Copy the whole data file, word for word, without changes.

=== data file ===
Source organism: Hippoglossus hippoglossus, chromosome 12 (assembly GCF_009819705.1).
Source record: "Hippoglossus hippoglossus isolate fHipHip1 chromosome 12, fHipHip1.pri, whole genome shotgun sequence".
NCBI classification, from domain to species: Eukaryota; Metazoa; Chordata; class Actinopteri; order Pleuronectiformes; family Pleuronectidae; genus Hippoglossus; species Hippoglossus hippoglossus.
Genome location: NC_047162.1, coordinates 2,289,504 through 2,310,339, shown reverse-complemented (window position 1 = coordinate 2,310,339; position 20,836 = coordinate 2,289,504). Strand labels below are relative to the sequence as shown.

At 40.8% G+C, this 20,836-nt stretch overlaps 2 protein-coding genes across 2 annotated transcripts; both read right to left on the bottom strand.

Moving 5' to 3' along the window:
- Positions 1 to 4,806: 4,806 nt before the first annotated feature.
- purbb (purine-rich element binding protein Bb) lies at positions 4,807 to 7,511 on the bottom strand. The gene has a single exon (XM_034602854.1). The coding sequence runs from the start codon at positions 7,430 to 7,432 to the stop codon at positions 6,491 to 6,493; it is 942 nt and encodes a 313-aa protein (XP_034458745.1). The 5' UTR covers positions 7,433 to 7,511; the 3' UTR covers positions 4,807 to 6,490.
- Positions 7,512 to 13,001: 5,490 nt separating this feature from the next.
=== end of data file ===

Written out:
Source organism: Hippoglossus hippoglossus, chromosome 12 (assembly GCF_009819705.1).
Source record: "Hippoglossus hippoglossus isolate fHipHip1 chromosome 12, fHipHip1.pri, whole genome shotgun sequence".
NCBI classification, from domain to species: Eukaryota; Metazoa; Chordata; class Actinopteri; order Pleuronectiformes; family Pleuronectidae; genus Hippoglossus; species Hippoglossus hippoglossus.
Genome location: NC_047162.1, coordinates 2,289,504 through 2,310,339, shown reverse-complemented (window position 1 = coordinate 2,310,339; position 20,836 = coordinate 2,289,504). Strand labels below are relative to the sequence as shown.

At 40.8% G+C, this 20,836-nt stretch overlaps 2 protein-coding genes across 2 annotated transcripts; both read right to left on the bottom strand.

Moving 5' to 3' along the window:
- Positions 1 to 4,806: 4,806 nt before the first annotated feature.
- purbb (purine-rich element binding protein Bb) lies at positions 4,807 to 7,511 on the bottom strand. The gene has a single exon (XM_034602854.1). The coding sequence runs from the start codon at positions 7,430 to 7,432 to the stop codon at positions 6,491 to 6,493; it is 942 nt and encodes a 313-aa protein (XP_034458745.1). The 5' UTR covers positions 7,433 to 7,511; the 3' UTR covers positions 4,807 to 6,490.
- Positions 7,512 to 13,001: 5,490 nt separating this feature from the next.